One of Ballard's short stories, 'The Killing Grounds', sketched a British NLF fighting the US occupiers in a world which has become 'a global insurrectionary torch, a world Vietnam'. Moorcock's Jerry Cornelius stories eventually became an exploration of the joys and sorrows of life in the decadent heartlands which, even in its length, weighed in impressively against the Foundation trilogies of yesteryear. And Harrison, in stories that scavenged fantasy, space opera and the social realism of 'Running Down', caught the gloom and doom of early-seventies, late-Labour Britain.
But the New Wave ran into the same barrier as the old SF - its future arrived. The post-war boom which, in retrospect, suffuses with sunlight even the most entropic and pessimistic tales of that period, faded out. (John Brunner's Stand on Zanzibar, published in 1969, set in 2010, brilliantly depicts an appalling world which is actually much better than the one we live in, let alone the one which, 12 years from now, we're likely to get.) The New Wave collapsed in a dribble of exhausted froth.
Other developments - the rise of self-consciously 'hard SF' which didn't fudge the physics - failed to re-ignite the genre's engines, and (at least as I remember it) the late seventies and early eighties were pretty dire. (And not only in SF!) Almost as soon as the recession was over, and the destruction of swathes of manufacturing industry 'paid off' in a financial and services boom with its consequent proliferation of computer/communications technology, the SF genre came up with an equivalent response: cyberpunk. William Gibson's Neuromancer (1984) is as good a benchmark as any.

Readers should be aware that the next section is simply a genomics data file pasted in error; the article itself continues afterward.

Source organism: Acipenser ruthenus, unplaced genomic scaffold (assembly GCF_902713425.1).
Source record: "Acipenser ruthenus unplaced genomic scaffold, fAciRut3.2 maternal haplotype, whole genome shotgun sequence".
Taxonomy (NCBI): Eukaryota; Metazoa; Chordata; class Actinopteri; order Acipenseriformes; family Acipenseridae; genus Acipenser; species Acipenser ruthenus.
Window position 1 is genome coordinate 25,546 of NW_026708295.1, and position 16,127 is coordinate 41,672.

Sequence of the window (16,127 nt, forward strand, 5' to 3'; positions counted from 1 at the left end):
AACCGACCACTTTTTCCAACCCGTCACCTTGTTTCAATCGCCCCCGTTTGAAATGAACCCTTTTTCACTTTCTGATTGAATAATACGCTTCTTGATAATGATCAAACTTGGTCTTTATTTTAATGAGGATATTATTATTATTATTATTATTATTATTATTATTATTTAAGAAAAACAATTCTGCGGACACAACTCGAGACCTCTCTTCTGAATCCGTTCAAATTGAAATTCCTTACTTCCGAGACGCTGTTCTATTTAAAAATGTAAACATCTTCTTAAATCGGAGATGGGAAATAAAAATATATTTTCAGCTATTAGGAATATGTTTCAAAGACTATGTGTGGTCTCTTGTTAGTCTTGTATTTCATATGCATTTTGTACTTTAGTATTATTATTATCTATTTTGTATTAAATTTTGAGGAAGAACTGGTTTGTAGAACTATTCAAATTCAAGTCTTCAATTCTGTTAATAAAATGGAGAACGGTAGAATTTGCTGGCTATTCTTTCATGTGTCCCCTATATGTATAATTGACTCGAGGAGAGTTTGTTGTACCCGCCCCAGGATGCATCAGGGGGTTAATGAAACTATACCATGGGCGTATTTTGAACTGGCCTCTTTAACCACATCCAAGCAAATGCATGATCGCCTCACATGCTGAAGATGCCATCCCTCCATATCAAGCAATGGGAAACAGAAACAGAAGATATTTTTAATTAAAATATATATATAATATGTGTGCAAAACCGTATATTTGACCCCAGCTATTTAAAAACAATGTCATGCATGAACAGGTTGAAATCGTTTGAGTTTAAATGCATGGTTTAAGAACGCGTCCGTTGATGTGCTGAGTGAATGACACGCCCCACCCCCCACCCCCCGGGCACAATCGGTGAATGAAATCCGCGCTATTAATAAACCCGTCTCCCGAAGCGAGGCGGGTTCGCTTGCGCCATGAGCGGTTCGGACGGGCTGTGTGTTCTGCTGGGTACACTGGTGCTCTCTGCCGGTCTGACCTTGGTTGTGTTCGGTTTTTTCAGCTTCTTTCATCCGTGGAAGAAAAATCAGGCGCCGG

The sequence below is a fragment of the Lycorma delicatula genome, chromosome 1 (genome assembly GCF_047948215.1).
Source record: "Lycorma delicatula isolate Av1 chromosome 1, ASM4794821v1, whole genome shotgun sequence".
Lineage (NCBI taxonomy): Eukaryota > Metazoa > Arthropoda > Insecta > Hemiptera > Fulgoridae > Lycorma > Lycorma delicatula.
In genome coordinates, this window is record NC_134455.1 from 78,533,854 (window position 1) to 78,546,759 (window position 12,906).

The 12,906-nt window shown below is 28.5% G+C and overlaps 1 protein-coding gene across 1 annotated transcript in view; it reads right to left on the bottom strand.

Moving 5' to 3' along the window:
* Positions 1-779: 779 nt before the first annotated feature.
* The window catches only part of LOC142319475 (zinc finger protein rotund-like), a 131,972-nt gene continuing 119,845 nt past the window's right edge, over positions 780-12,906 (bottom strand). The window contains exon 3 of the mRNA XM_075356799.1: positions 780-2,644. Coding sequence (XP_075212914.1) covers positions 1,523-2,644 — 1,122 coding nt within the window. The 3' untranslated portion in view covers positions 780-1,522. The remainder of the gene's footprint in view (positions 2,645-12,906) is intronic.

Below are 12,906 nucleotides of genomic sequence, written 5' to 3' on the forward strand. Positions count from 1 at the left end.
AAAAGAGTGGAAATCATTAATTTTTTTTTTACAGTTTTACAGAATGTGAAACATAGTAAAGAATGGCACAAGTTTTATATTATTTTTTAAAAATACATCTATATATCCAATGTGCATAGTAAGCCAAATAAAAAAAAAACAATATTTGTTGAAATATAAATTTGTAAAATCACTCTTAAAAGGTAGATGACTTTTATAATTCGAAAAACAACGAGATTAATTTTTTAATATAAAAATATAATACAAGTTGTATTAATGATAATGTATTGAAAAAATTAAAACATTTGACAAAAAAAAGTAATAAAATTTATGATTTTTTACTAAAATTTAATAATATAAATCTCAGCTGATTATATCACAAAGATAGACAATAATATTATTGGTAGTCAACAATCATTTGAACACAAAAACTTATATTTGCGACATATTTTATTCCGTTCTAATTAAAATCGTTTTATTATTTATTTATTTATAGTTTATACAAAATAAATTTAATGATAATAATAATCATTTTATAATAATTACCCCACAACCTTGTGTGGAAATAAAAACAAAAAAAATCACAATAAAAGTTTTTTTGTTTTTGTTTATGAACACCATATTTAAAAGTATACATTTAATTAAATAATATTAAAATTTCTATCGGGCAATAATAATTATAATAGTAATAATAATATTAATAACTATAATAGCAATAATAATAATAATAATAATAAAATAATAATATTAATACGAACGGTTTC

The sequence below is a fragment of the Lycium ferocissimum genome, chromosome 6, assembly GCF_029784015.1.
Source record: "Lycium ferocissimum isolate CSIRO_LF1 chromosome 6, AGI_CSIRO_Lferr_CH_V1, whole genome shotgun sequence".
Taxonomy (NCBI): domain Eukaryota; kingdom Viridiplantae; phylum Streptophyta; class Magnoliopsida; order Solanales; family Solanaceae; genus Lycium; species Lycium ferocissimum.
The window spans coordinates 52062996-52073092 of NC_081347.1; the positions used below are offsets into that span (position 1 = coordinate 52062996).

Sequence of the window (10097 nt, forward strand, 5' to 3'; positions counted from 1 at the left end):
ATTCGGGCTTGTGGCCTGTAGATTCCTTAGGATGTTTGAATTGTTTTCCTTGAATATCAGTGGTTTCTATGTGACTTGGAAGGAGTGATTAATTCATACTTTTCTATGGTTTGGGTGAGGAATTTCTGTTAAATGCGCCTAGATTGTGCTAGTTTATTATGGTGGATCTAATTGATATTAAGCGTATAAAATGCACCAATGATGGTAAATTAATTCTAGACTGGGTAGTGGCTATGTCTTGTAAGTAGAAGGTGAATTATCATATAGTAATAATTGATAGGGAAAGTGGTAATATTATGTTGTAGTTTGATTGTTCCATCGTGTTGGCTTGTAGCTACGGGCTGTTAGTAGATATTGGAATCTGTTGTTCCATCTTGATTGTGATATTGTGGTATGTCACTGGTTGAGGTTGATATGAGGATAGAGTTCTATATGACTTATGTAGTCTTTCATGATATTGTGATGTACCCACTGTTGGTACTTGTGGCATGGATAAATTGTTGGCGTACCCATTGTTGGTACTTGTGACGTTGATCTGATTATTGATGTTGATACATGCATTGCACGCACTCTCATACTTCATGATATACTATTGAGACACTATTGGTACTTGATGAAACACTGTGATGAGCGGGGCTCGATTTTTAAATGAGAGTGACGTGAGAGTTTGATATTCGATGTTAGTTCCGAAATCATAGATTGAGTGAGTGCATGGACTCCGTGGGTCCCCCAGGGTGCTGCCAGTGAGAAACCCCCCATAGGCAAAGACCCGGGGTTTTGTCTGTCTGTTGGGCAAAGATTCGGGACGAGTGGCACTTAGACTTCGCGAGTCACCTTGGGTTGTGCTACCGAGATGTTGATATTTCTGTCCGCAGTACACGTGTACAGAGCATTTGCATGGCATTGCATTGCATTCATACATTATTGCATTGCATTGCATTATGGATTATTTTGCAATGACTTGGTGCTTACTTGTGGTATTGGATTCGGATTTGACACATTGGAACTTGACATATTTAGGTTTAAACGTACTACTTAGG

Gibson knew almost nothing about computers, but he wrote about them the way their actual users - and especially their programmers - thought about them: containing spaces you could get into, problems you could tunnel under, traps you could work around. Inner space joined outer space as backdrop: Gibson's characters, and those of cyberpunk generally, were almost sociopathically affectless, at least in their pose. The real action was inside the information networks, in ... cyberspace.
The word coined for the novel is now, of course, common currency, and the cyberpunk world a common image: the 'future noir' of Blade Runner and Johnny Mnemonic, dominated by mega-corporations and policed by their ninja hitmen. Government is irrelevant, the environment a lost cause: 'The sky above the port was the colour of television, tuned to a dead channel' is Neuromancer's first line, and last word on that particular subject.
And cyberpunk, in its turn ... but you're ahead of me, right? The world of the Internet, the Web and the fall of the Wall made it, too, a told tale - still well worth reading, but telling us nothing we weren't seeing on CNN.
Which brings us to now. 'Science fiction after socialism' responds to the nineties in ways whose diversity makes categorization difficult - it's easy enough to look back and note the 'waves' of the past (and to ignore, as I've blatantly done here, so many cross-currents and eddies and swirls) but it's hard to describe the wave you're swimming in (especially for SF writers, swimming for their lives).